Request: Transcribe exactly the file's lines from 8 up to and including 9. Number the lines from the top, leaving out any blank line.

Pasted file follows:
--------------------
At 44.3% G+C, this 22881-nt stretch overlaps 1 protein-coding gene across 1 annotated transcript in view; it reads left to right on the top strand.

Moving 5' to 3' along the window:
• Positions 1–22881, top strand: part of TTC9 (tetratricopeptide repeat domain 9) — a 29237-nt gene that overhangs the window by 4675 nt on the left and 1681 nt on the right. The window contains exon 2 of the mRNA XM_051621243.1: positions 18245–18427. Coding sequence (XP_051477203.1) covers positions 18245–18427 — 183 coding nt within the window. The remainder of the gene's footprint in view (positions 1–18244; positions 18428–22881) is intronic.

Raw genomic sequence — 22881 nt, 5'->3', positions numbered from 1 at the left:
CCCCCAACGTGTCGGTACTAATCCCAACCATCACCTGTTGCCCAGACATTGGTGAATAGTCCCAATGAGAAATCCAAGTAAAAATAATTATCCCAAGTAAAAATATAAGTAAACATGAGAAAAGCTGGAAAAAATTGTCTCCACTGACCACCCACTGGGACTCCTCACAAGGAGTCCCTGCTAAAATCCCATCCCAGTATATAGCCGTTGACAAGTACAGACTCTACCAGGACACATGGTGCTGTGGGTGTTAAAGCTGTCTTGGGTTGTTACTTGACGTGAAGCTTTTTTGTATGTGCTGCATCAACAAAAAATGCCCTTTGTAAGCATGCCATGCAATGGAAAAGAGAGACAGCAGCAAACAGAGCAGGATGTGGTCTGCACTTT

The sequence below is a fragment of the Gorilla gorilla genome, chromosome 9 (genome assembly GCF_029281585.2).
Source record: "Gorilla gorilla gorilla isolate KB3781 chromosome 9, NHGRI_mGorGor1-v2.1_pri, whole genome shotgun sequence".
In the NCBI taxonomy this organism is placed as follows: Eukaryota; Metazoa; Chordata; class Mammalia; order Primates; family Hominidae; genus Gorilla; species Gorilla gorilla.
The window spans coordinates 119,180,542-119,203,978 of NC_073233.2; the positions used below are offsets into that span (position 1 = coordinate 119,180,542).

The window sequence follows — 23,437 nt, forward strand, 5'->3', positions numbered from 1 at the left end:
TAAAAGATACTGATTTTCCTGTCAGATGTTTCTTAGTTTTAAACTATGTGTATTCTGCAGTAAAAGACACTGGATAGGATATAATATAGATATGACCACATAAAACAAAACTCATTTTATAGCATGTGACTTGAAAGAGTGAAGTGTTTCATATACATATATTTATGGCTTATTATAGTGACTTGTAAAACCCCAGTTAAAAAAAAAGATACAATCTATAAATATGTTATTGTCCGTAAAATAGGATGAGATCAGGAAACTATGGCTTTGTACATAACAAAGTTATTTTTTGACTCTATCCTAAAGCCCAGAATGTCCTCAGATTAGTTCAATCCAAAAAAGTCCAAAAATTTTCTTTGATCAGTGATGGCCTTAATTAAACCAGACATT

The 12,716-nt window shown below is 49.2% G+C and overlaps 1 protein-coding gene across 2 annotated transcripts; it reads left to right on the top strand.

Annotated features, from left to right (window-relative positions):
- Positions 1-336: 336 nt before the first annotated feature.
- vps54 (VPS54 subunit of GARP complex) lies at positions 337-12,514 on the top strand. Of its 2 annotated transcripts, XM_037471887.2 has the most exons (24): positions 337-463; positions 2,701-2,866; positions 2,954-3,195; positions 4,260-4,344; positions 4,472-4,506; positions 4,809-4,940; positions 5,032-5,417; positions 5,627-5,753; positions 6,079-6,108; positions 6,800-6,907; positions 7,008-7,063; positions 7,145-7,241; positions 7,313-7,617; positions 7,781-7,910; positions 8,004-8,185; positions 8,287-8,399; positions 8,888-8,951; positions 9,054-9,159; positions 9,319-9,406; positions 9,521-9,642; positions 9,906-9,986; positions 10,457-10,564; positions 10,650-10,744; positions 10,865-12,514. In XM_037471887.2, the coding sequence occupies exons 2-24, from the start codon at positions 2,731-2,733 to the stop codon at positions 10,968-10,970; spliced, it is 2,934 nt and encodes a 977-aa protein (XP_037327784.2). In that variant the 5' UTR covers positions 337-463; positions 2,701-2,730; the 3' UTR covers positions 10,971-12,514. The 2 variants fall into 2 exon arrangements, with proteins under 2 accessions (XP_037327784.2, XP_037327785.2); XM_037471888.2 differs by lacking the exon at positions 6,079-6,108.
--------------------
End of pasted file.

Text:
In the NCBI taxonomy this organism is placed as follows: Eukaryota; Metazoa; Chordata; class Mammalia; order Primates; family Hominidae; genus Gorilla; species Gorilla gorilla.
The window spans coordinates 119,180,542-119,203,978 of NC_073233.2; the positions used below are offsets into that span (position 1 = coordinate 119,180,542).